Jebel Ali Dragons stand between Abu Dhabi Harlequins and immortality as the capital city club go in search of an unprecedented fifth trophy of an already remarkable season.
If Mike McFarlane’s men can claim the UAE Premiership title at Dubai Sports City tomorrow, they will complete a clean sweep of honours – with no team having previously won a quintuple of trophies in UAE domestic rugby history.
Quins started the search for silverware by lifting the Asia Rugby Western Clubs Champions League trophy by beating Dubai Exiles and Sri Lanka’s Kandy in pre-season.
They added the Dubai Sevens title in December – claiming that accolade for a third-straight year. The West Asia Premiership crown was earned in February and Quins beat Bahrain last week to be crowned West Asia Cup winners.
Adding a fifth honour would be a hugely impressive feat, given the rise in standards and player ability in the Emirates in recent seasons. With a 3-0 record over Dragons this season, however, flanker Ben Bolger insists Quins will be disappointed to fall at the final hurdle.
“It’s the last one. (A chance to win) five out of five. It will be special occasion for the club. Dragons are a good team so we’ll look forward to it, but I think we’ll be disappointed if we don’t do it,” said Quins’ heartbeat.
“We’ve beaten Dragons three times already this season so if we go down there and don’t come away with the win we’ll only have ourselves to blame.”
The Premiership showdown is the jewel in the crown of the inaugural UAE Rugby Finals Day, with the UAE Conference Top 6 and Bottom 5 and Community League finals all being played on the same day, at the same venue.
Quins have teams in three finals and McFarlane is dreaming of a special day for the whole club, saying: “It’s time for the boys to step up one more time and leave everything on the pitch.”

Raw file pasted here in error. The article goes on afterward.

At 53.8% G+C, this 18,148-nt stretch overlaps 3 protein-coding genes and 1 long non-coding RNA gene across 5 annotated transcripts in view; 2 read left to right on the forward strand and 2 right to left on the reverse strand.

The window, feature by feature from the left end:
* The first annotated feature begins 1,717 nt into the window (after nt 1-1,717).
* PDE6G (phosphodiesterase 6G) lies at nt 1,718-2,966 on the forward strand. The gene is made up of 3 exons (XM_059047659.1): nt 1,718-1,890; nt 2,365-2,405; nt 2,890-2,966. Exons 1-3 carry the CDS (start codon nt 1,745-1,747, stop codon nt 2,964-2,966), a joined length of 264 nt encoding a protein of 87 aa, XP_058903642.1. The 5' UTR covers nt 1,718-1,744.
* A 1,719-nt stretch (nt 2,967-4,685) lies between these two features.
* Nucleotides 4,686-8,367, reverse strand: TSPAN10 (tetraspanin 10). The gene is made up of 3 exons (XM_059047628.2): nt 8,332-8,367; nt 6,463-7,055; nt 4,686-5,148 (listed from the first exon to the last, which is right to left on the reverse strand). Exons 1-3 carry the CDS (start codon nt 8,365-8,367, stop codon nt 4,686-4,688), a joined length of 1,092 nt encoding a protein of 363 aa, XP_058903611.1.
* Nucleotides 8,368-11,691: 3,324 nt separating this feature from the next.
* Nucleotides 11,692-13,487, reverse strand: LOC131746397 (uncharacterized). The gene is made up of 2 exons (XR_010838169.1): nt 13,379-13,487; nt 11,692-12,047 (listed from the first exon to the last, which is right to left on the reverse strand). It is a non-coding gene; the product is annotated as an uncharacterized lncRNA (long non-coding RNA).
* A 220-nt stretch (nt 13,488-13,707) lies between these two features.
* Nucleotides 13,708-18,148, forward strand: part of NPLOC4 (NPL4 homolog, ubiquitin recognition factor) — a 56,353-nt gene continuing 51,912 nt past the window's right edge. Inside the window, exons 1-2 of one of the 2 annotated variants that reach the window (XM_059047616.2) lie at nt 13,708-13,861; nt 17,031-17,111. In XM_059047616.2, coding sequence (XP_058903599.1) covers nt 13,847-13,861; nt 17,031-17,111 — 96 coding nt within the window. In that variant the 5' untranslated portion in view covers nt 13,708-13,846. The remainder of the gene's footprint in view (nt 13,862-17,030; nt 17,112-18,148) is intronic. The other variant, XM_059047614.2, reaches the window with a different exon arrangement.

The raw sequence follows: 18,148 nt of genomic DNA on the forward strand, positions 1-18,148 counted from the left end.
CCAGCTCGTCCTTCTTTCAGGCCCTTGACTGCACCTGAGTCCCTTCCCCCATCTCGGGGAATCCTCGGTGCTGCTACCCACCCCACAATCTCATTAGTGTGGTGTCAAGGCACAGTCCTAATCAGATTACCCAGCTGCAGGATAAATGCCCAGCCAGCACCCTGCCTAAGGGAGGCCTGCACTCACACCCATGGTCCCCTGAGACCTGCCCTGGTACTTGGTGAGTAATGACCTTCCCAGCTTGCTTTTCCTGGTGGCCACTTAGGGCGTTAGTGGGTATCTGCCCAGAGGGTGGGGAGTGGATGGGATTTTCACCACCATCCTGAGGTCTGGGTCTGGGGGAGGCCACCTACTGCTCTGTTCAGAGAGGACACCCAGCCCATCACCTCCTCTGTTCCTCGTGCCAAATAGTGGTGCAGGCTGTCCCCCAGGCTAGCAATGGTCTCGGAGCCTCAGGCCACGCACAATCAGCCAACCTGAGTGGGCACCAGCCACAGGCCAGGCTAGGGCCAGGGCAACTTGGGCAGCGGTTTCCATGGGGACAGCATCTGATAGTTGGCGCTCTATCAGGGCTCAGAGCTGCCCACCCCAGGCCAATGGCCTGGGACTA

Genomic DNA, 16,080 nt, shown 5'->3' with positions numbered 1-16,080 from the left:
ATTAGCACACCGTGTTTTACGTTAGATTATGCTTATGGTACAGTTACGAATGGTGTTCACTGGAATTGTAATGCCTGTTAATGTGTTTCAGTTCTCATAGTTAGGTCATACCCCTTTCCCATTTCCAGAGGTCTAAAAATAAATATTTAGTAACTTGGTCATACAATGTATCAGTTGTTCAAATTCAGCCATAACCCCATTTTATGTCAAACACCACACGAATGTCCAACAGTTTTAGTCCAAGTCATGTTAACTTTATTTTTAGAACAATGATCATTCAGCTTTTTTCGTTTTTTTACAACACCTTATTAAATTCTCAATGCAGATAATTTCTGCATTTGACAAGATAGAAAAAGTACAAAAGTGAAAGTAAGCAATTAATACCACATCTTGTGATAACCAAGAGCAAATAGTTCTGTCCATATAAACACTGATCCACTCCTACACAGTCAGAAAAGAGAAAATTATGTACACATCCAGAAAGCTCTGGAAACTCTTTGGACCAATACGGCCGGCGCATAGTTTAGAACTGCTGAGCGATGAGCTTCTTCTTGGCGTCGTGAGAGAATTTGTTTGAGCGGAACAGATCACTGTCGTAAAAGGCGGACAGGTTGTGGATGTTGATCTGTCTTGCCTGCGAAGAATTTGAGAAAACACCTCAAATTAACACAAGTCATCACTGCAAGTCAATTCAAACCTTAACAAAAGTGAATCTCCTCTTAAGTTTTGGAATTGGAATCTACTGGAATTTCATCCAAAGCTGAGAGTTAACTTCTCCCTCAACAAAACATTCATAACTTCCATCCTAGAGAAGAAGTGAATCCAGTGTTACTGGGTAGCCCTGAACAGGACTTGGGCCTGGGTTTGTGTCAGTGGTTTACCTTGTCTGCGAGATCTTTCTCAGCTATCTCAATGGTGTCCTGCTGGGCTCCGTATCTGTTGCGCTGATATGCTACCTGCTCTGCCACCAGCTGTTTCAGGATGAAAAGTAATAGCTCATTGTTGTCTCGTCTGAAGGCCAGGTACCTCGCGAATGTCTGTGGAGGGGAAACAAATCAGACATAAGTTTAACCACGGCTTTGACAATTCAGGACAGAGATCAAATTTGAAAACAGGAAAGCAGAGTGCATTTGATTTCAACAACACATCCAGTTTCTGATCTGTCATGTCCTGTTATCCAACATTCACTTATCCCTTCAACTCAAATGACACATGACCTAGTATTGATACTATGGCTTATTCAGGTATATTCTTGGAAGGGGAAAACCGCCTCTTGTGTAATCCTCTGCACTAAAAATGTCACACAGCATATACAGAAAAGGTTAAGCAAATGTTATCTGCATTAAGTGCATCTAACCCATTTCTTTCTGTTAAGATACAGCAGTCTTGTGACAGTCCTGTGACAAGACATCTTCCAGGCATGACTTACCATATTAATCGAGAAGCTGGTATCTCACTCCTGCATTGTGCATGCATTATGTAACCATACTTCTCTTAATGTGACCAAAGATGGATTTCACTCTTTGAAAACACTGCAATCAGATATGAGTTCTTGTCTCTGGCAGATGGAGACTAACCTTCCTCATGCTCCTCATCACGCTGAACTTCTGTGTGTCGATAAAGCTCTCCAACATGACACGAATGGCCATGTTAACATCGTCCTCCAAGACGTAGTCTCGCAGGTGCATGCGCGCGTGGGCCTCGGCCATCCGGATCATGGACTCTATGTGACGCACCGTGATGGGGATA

Quins beat Dragons by a solitary point in their opening bout of the season, a 31-30 epic in the West Asia Premiership in November. It was a rather more straightforward 47-7 triumph in February – a result that confirmed them as Premiership champions.
Their third victory was perhaps the most impressive of the lot, battling back from having a man sent off to triumph 23-14 in the West Asia Cup semi-finals.
Despite their seeming inferiority complex when it comes to Quins, coach Henry Paul insists his players are determined to spoil their parade.
“Our boys are revved up and it’s great to get another shot at Quins who deserve a big pat on the back for their successful season,” said the former New Zealand rugby league and England union international.
“It will be a hard fought game I’m sure, there’s a lot riding on it for them going for a clean sweep, and I’m sure we’ll give them our best shot and give a good account of ourselves.”
His enthusiasm is shared by prop and director of rugby, Paul Hart, who feels Dragons are due a win.
“As a team and club we are very excited to compete for a title,” said the UAE international.
“We feel we are not fair off clicking and producing a strong performance. Quins are on fire so it’s another perfect chance to test ourselves and the boys are pumped, even an old boy like me. It’s a final so let’s see what happens.”
Louie Tonkin claims his Bahrain players restored pride to the jersey with a hugely impressive 2016/17 season, which culminated in defeat to rampant Abu Dhabi Harlequins in the West Asia Cup final on Friday.
Bahrain have lived in neighbours Doha’s shadow for many years, but following an improved showing 12 months ago, stormed into contention for silverware under the stewardship of Welshman Tonkin.
Bahrain finished third in the West Asia Premiership behind Quins and Doha and then beat Alex Natera’s men in Qatar two weeks ago to set up the final clash with Quins.
They pushed Mike McFarlane’s men mightily close at Quins’ Zayed Sports City home on Friday, eventually going down 31-25.
And while his players were left hurting following a bitter end to the campaign, the former Pontypool and Carmarthen Quins coach insists he feels nothing but “massive pride” for his charges.
“Obviously we’re disappointed to lose. You don’t come to the final to lose but I said to the boys, it’s not just about winning and losing, it’s the pride we’ve put back into the jersey this year,” said Tonkin, 34.